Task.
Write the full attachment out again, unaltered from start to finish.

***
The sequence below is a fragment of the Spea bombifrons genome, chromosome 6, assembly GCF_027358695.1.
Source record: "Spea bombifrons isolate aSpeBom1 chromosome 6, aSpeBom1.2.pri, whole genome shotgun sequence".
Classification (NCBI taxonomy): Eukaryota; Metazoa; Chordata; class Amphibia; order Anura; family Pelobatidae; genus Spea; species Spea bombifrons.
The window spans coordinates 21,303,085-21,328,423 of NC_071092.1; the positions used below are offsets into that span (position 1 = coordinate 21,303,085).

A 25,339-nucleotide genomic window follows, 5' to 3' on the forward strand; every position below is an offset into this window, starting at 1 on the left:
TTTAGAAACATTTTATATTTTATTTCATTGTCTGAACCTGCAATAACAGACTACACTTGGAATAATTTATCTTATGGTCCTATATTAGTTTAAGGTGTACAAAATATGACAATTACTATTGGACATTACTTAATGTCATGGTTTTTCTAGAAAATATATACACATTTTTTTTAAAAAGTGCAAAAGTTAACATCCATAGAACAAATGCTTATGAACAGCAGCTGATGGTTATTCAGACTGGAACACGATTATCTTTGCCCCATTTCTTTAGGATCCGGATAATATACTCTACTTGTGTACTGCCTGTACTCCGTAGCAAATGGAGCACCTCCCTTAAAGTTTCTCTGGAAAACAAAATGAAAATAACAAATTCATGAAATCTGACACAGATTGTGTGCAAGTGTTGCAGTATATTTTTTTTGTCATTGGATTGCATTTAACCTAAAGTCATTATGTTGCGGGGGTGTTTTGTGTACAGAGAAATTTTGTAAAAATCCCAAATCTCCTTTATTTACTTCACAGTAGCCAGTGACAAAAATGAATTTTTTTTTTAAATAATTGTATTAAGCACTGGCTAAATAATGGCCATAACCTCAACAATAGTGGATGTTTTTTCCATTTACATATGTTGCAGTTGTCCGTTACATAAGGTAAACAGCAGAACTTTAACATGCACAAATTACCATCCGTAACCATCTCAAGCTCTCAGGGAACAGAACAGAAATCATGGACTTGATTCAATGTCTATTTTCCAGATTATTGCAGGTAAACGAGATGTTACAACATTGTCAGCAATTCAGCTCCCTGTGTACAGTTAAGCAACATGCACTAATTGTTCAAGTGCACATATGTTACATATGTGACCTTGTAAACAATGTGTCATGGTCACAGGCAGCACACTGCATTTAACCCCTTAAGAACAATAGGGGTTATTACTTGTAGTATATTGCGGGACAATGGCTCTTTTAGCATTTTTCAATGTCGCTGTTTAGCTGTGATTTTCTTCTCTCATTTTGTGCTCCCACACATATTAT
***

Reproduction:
The sequence below is a fragment of the Spea bombifrons genome, chromosome 6, assembly GCF_027358695.1.
Source record: "Spea bombifrons isolate aSpeBom1 chromosome 6, aSpeBom1.2.pri, whole genome shotgun sequence".
Classification (NCBI taxonomy): Eukaryota; Metazoa; Chordata; class Amphibia; order Anura; family Pelobatidae; genus Spea; species Spea bombifrons.
The window spans coordinates 21,303,085-21,328,423 of NC_071092.1; the positions used below are offsets into that span (position 1 = coordinate 21,303,085).

A 25,339-nucleotide genomic window follows, 5' to 3' on the forward strand; every position below is an offset into this window, starting at 1 on the left:
TTTAGAAACATTTTATATTTTATTTCATTGTCTGAACCTGCAATAACAGACTACACTTGGAATAATTTATCTTATGGTCCTATATTAGTTTAAGGTGTACAAAATATGACAATTACTATTGGACATTACTTAATGTCATGGTTTTTCTAGAAAATATATACACATTTTTTTTAAAAAGTGCAAAAGTTAACATCCATAGAACAAATGCTTATGAACAGCAGCTGATGGTTATTCAGACTGGAACACGATTATCTTTGCCCCATTTCTTTAGGATCCGGATAATATACTCTACTTGTGTACTGCCTGTACTCCGTAGCAAATGGAGCACCTCCCTTAAAGTTTCTCTGGAAAACAAAATGAAAATAACAAATTCATGAAATCTGACACAGATTGTGTGCAAGTGTTGCAGTATATTTTTTTTGTCATTGGATTGCATTTAACCTAAAGTCATTATGTTGCGGGGGTGTTTTGTGTACAGAGAAATTTTGTAAAAATCCCAAATCTCCTTTATTTACTTCACAGTAGCCAGTGACAAAAATGAATTTTTTTTTTAAATAATTGTATTAAGCACTGGCTAAATAATGGCCATAACCTCAACAATAGTGGATGTTTTTTCCATTTACATATGTTGCAGTTGTCCGTTACATAAGGTAAACAGCAGAACTTTAACATGCACAAATTACCATCCGTAACCATCTCAAGCTCTCAGGGAACAGAACAGAAATCATGGACTTGATTCAATGTCTATTTTCCAGATTATTGCAGGTAAACGAGATGTTACAACATTGTCAGCAATTCAGCTCCCTGTGTACAGTTAAGCAACATGCACTAATTGTTCAAGTGCACATATGTTACATATGTGACCTTGTAAACAATGTGTCATGGTCACAGGCAGCACACTGCATTTAACCCCTTAAGAACAATAGGGGTTATTACTTGTAGTATATTGCGGGACAATGGCTCTTTTAGCATTTTTCAATGTCGCTGTTTAGCTGTGATTTTCTTCTCTCATTTTGTGCTCCCACACATATTAT